Ukraine crisis: Nato sees 'significant' Russian troop pullback
Nato says it has observed a "significant" withdrawal of Russian troops from eastern Ukraine, but adds that some forces still remain there.
Nato spokesman Lt Col Jay Janzen says it is difficult to determine the number of soldiers in Ukraine, as pro-Russian rebels control some border crossings.
Moscow denies arming the rebels and sending Russian troops to the Donetsk and Luhansk regions.
UN officials say 3,245 people have been killed since fighting began in April.
A shaky ceasefire has held since 5 September, and the two sides have since agreed to set up a 30km (19 miles) buffer zone.
But there were reports of overnight shelling in Donetsk, Avdiivka and Debaltseve.
In March, Russia annexed Ukraine's Crimea southern peninsula - a move condemned by Ukraine and the West.
The European Union and the United States later imposed sanctions against Russia over its role in the Ukraine conflict.
"There has been a significant pullback of Russian conventional forces from inside Ukraine, but many thousands are still deployed in the vicinity of the border," Canadian Lt Col Janzen said on Wednesday.
"Some Russian troops remain inside Ukraine. It is difficult to determine the number, as pro-Russian separatists control several border crossings and troops are routinely moving back and forth across the border.
"Further, Russian special forces are operating in Ukraine, and they are difficult to detect," Lt Col Janzen added.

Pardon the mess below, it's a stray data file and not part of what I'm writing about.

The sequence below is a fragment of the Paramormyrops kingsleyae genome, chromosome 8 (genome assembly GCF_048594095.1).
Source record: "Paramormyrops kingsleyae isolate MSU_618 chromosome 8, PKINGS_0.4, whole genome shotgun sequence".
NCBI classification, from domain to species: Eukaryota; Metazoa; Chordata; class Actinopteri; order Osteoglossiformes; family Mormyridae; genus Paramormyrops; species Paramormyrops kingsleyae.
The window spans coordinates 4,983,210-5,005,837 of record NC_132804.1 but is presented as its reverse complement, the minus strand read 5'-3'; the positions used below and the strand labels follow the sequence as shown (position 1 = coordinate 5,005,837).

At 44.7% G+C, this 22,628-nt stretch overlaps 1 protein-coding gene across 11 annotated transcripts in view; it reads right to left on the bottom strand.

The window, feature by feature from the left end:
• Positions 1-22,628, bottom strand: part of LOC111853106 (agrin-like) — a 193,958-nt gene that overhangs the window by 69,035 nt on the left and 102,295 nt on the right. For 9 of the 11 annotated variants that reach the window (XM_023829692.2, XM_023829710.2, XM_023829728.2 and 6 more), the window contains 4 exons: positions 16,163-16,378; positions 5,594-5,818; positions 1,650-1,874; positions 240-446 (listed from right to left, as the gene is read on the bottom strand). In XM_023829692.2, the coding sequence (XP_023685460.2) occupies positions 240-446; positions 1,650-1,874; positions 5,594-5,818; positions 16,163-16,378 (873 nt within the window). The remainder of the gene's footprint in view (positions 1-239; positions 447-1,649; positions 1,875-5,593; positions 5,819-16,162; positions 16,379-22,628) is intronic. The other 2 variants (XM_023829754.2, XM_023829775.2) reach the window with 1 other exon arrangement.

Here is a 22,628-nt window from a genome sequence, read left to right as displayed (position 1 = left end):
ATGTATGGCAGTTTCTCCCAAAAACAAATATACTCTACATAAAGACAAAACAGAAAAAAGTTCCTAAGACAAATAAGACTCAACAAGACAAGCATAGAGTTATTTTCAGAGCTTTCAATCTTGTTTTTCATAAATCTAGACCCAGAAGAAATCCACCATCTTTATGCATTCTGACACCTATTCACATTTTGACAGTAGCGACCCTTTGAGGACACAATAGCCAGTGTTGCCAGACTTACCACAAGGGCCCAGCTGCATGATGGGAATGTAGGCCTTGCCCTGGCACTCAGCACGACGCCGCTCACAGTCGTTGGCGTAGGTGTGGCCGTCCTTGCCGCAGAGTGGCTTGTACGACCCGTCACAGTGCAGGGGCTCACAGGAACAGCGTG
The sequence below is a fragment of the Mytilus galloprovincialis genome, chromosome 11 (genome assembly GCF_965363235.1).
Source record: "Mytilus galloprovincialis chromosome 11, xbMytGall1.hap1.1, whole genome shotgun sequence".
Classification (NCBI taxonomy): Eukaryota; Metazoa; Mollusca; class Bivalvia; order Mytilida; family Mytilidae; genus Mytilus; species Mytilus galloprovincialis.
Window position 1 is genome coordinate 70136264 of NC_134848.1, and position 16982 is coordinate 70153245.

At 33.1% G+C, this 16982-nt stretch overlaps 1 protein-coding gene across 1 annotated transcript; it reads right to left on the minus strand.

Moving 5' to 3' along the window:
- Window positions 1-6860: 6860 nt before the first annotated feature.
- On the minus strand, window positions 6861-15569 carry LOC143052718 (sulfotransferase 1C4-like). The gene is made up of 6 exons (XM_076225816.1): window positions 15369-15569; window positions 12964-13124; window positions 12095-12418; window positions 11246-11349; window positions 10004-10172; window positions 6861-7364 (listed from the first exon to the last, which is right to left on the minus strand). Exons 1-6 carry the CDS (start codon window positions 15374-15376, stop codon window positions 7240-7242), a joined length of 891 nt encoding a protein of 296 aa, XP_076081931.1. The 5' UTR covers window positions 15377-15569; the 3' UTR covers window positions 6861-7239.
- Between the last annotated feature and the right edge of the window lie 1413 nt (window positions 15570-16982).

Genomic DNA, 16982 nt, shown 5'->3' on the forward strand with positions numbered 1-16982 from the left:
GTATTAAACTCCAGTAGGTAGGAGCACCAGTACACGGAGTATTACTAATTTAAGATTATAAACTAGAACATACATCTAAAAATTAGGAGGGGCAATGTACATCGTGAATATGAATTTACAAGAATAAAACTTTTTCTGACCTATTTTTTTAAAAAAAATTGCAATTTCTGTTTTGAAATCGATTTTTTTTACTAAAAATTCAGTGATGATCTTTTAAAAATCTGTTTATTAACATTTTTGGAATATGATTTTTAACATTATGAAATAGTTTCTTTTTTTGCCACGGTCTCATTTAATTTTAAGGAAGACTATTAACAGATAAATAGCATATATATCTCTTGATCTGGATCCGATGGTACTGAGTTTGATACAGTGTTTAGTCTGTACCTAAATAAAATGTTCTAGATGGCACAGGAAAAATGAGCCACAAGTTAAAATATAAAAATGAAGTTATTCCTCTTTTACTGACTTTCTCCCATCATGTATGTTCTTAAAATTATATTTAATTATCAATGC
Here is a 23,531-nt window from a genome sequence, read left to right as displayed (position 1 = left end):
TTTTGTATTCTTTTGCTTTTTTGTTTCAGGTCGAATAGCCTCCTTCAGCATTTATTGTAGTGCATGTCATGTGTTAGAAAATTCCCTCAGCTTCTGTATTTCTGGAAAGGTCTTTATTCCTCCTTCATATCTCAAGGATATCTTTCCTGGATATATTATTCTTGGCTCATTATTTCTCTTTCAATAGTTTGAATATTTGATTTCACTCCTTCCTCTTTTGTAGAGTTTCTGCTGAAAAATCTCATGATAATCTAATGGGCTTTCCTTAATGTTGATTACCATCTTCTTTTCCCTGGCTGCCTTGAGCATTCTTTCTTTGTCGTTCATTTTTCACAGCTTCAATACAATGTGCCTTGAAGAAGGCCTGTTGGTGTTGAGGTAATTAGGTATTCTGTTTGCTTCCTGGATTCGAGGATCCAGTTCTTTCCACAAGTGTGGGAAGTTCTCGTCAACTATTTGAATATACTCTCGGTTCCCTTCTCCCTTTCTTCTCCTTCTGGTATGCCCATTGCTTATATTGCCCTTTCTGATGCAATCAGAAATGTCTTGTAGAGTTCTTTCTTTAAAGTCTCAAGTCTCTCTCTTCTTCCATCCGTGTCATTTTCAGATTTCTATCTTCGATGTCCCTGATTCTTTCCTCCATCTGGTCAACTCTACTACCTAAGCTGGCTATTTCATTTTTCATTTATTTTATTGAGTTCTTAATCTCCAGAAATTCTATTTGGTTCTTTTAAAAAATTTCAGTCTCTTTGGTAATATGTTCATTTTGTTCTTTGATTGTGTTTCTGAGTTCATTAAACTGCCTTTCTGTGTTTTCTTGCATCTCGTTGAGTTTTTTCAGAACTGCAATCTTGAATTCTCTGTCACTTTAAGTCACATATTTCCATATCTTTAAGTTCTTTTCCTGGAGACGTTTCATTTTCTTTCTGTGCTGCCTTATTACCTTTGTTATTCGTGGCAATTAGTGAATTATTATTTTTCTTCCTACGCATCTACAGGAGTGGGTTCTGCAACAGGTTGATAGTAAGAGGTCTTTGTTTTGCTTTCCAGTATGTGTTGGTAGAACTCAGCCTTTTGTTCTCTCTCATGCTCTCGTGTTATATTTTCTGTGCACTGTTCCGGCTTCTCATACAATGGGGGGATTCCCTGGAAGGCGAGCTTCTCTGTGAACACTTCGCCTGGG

Ukrainian officials have repeatedly stated that thousands of heavy-armed Russian troops remain positioned on Ukraine's eastern border.
On Wednesday, Ukrainian military journalist Dmytro Tymchuk said a Russian troops build-up also continued in northern Crimea, where "several air defence systems were moved".
Meanwhile US President Barack Obama said that Russia's "actions in Ukraine challenge this post-war order".
Speaking at the UN General Assembly, he said "America and our allies will support the people of Ukraine as they develop their democracy and economy", urging Russia to change course.
And he stressed that if Russia took "the path of peace and diplomacy", then the US would lift its sanctions.
On Tuesday, rebel leaders said they would hold elections on 2 November, in a show of defiance towards the central government in Kiev.
Ukraine's parliament passed a bill last week granting three-year "self-rule" to parts of the Donetsk and Luhansk regions, with elections on 7 December - a decision condemned by some MPs as "capitulation".
But the rebels said they would set a preliminary date five weeks earlier. They both aim to elect a Supreme Soviet (parliament) and their own leaders.
Ukraine's parliamentary elections are set for 26 October.
Under the terms of a nine-point deal agreed at the weekend in Minsk, Belarus, Ukrainian government and rebel forces have agreed to pull their big guns 15km back from the line of engagement, creating a 30km buffer zone.
Rebels in Donetsk began moving their heavy artillery in some areas on Tuesday, according to Donetsk separatist leader Alexander Zakharchenko, "but only in those areas where the Ukrainian regular units have done the same".
Ukraine announced on Monday that it was preparing to move its heavy weaponry, although all other units and their weapons would remain in place.
Minsk memorandum: Key points
- To pull heavy weaponry 15km by each side from the line of contact, creating a 30km security zone
- To ban offensive operations
- To ban flights by combat aircraft over the security zone
- To set up an OSCE monitoring mission
- To withdraw all foreign mercenaries from the conflict zone